How are actinic keratoses and squamous cell carcinoma related?

Diana Meeks
Diana Meeks on behalf of Sigma Nursing
Family Practitioner

Actinic keratoses are a type of precancerous growth that has the potential to become squamous cell carcinoma. These growths, which are caused by excessive, chronic sun exposure, are pink, red, or brown patches of rough, scaly skin. Doctors may want to remove these growths to reduce the risk of them turning into cancer. They're usually removed through cryosurgery (using liquid nitrogen to freeze the cells) or through a topical cream that kills cancerous cells from the outside in. Talk to your doctor if you have any symptoms of actinic keratosis.

Continue Learning about Squamous Cell Carcinoma

4 Resources for Patients With cSCC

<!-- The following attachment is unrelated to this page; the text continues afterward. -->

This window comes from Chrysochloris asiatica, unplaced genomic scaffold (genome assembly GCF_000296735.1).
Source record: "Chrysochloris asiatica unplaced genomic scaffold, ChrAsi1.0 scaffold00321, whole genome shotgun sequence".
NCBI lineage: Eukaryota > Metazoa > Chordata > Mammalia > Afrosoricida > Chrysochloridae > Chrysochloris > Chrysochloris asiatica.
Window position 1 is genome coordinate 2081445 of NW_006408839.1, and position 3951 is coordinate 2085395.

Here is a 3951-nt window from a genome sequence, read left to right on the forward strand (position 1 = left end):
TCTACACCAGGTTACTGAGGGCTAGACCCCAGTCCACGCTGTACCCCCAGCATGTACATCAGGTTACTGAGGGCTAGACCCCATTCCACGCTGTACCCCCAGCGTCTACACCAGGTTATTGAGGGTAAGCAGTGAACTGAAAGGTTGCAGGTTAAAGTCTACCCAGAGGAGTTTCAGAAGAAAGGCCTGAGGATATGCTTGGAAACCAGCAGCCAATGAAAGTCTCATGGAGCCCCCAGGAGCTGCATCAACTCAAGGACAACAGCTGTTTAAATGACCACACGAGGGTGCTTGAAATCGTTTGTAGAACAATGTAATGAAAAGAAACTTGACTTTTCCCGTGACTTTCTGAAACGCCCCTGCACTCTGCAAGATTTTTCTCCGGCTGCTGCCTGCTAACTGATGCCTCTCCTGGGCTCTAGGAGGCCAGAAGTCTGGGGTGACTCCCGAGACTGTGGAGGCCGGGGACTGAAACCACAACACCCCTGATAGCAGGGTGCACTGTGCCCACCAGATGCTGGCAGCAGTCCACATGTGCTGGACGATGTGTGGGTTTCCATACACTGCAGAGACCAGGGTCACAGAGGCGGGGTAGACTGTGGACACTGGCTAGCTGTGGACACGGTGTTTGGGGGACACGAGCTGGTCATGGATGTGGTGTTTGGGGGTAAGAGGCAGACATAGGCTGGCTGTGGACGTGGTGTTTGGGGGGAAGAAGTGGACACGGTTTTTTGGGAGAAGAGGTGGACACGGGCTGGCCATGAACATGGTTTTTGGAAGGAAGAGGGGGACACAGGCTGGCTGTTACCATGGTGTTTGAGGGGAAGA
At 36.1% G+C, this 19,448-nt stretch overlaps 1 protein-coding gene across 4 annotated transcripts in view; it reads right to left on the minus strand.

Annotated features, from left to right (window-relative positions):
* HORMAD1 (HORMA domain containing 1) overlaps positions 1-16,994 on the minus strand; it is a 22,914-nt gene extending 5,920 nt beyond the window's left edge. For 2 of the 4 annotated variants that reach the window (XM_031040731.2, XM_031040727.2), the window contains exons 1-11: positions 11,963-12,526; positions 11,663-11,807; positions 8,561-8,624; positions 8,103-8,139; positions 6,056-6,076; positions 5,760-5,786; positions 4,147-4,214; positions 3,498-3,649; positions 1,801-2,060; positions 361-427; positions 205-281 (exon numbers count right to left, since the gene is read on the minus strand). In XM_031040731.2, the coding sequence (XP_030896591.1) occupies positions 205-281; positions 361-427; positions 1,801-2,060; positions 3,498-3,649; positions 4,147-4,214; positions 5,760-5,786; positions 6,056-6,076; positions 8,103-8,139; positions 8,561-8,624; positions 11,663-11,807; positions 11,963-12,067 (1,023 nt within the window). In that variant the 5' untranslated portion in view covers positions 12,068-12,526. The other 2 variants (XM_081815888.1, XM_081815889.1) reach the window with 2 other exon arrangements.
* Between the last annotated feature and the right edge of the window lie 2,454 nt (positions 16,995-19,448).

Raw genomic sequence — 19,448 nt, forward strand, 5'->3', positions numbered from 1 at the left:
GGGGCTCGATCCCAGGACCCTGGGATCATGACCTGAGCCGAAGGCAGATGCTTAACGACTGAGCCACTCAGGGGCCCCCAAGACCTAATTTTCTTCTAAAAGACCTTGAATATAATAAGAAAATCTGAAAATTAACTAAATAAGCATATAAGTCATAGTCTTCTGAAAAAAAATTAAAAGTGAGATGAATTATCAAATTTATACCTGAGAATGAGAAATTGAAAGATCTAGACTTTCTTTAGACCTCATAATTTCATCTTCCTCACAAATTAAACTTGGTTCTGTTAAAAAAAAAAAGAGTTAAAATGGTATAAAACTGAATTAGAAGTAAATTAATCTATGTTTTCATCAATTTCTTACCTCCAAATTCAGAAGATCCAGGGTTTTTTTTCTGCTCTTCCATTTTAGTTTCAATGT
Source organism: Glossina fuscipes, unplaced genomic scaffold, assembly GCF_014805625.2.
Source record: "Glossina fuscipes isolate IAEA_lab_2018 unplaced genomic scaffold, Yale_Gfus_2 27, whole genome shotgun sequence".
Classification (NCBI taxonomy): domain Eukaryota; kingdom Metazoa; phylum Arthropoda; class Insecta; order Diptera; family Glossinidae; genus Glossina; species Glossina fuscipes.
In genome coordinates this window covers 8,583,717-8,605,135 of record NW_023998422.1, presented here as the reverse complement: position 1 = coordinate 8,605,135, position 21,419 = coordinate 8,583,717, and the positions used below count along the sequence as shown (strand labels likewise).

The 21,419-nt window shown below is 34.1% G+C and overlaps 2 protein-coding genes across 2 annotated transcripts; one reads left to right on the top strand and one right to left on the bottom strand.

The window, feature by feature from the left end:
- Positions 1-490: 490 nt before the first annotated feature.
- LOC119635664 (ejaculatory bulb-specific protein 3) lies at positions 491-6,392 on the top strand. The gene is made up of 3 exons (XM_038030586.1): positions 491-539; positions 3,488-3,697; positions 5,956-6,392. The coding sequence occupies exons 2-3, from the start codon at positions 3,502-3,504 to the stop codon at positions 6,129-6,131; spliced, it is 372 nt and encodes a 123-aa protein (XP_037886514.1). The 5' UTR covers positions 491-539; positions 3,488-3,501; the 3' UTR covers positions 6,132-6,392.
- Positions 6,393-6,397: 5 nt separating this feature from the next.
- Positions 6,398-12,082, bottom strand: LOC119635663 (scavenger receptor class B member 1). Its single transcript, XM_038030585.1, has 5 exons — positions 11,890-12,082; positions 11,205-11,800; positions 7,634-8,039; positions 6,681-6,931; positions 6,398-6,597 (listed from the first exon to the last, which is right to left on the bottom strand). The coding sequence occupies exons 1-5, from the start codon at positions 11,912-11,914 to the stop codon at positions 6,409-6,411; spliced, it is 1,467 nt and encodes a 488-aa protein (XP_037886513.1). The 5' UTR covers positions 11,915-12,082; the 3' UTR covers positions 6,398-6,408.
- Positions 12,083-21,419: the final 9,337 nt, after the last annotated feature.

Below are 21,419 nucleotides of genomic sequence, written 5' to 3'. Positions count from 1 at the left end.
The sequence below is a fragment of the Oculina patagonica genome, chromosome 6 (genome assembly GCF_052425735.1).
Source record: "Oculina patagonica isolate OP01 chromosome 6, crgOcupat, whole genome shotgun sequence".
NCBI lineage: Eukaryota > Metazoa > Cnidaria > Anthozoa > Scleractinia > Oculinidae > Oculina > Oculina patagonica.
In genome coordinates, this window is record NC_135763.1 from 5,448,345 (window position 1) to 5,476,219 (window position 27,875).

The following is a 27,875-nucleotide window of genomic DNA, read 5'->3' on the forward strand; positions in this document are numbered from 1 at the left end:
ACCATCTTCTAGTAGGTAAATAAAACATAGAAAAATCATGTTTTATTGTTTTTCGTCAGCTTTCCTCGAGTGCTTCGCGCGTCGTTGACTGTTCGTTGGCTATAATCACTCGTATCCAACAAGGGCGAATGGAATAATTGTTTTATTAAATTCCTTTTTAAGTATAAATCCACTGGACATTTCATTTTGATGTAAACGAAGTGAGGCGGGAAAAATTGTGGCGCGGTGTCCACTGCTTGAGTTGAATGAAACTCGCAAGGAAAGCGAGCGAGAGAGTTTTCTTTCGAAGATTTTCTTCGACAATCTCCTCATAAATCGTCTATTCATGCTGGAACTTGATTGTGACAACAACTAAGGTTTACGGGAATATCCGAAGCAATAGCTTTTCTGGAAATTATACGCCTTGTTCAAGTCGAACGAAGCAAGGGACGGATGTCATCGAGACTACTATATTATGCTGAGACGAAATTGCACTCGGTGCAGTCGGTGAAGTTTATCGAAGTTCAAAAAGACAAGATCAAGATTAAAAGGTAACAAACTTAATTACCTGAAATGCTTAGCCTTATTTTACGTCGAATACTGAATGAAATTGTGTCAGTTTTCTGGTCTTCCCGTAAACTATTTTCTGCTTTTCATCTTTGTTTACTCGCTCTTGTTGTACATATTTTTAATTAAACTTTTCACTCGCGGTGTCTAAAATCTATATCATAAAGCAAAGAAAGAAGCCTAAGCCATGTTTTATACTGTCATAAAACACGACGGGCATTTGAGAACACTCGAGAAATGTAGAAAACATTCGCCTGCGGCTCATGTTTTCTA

4 Resources for Patients With cSCC
Cutaneous squamous cell carcinoma, or cSCC, is the second-most common type of skin cancer, and accounts for approximately two out of every ten cases o...
Read More
What does squamous cell carcinoma look like?
Jenny C. Hu, MDJenny C. Hu, MD
Like basal cell carcinoma, squamous cell carcinoma is usually present in sun-exposed areas of the sk...
More Answers
Does squamous cell carcinoma have a high recurrence rate?
Diana MeeksDiana Meeks
Squamous cell carcinoma doesn't have an extremely high recurrence rate, meaning it isn't extremely l...
More Answers
Is there a cure for squamous cell carcinoma?
Diana MeeksDiana Meeks
Unfortunately, there's no guaranteed cure for squamous cell carcinoma. However, treatments may make ...
More Answers

Important: This content reflects information from various individuals and organizations and may offer alternative or opposing points of view. It should not be used for medical advice, diagnosis or treatment. As always, you should consult with your healthcare provider about your specific health needs.